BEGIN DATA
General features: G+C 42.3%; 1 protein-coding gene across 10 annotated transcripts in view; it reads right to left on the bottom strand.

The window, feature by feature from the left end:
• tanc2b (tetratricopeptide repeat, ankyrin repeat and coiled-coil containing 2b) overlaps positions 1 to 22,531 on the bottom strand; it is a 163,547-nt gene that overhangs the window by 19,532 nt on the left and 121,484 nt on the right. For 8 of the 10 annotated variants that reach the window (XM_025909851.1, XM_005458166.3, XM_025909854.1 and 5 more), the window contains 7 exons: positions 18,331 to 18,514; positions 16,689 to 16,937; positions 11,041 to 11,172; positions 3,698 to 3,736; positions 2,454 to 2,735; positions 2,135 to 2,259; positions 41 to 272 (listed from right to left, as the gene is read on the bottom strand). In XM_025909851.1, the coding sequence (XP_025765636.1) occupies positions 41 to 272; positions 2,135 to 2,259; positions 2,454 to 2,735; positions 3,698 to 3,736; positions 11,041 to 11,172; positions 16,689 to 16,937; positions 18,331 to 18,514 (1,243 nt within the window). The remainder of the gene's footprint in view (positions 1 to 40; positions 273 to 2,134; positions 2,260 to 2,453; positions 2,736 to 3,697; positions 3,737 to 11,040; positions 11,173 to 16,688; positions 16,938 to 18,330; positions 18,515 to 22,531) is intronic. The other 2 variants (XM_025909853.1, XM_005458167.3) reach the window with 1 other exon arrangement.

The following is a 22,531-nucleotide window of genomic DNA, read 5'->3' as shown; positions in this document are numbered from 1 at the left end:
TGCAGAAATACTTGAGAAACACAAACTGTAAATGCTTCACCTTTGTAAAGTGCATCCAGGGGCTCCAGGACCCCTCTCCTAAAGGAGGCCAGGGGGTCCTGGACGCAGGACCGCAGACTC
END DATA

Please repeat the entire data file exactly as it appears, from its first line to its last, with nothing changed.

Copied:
General features: G+C 42.3%; 1 protein-coding gene across 10 annotated transcripts in view; it reads right to left on the bottom strand.

The window, feature by feature from the left end:
• tanc2b (tetratricopeptide repeat, ankyrin repeat and coiled-coil containing 2b) overlaps positions 1 to 22,531 on the bottom strand; it is a 163,547-nt gene that overhangs the window by 19,532 nt on the left and 121,484 nt on the right. For 8 of the 10 annotated variants that reach the window (XM_025909851.1, XM_005458166.3, XM_025909854.1 and 5 more), the window contains 7 exons: positions 18,331 to 18,514; positions 16,689 to 16,937; positions 11,041 to 11,172; positions 3,698 to 3,736; positions 2,454 to 2,735; positions 2,135 to 2,259; positions 41 to 272 (listed from right to left, as the gene is read on the bottom strand). In XM_025909851.1, the coding sequence (XP_025765636.1) occupies positions 41 to 272; positions 2,135 to 2,259; positions 2,454 to 2,735; positions 3,698 to 3,736; positions 11,041 to 11,172; positions 16,689 to 16,937; positions 18,331 to 18,514 (1,243 nt within the window). The remainder of the gene's footprint in view (positions 1 to 40; positions 273 to 2,134; positions 2,260 to 2,453; positions 2,736 to 3,697; positions 3,737 to 11,040; positions 11,173 to 16,688; positions 16,938 to 18,330; positions 18,515 to 22,531) is intronic. The other 2 variants (XM_025909853.1, XM_005458167.3) reach the window with 1 other exon arrangement.

The following is a 22,531-nucleotide window of genomic DNA, read 5'->3' as shown; positions in this document are numbered from 1 at the left end:
TGCAGAAATACTTGAGAAACACAAACTGTAAATGCTTCACCTTTGTAAAGTGCATCCAGGGGCTCCAGGACCCCTCTCCTAAAGGAGGCCAGGGGGTCCTGGACGCAGGACCGCAGACTC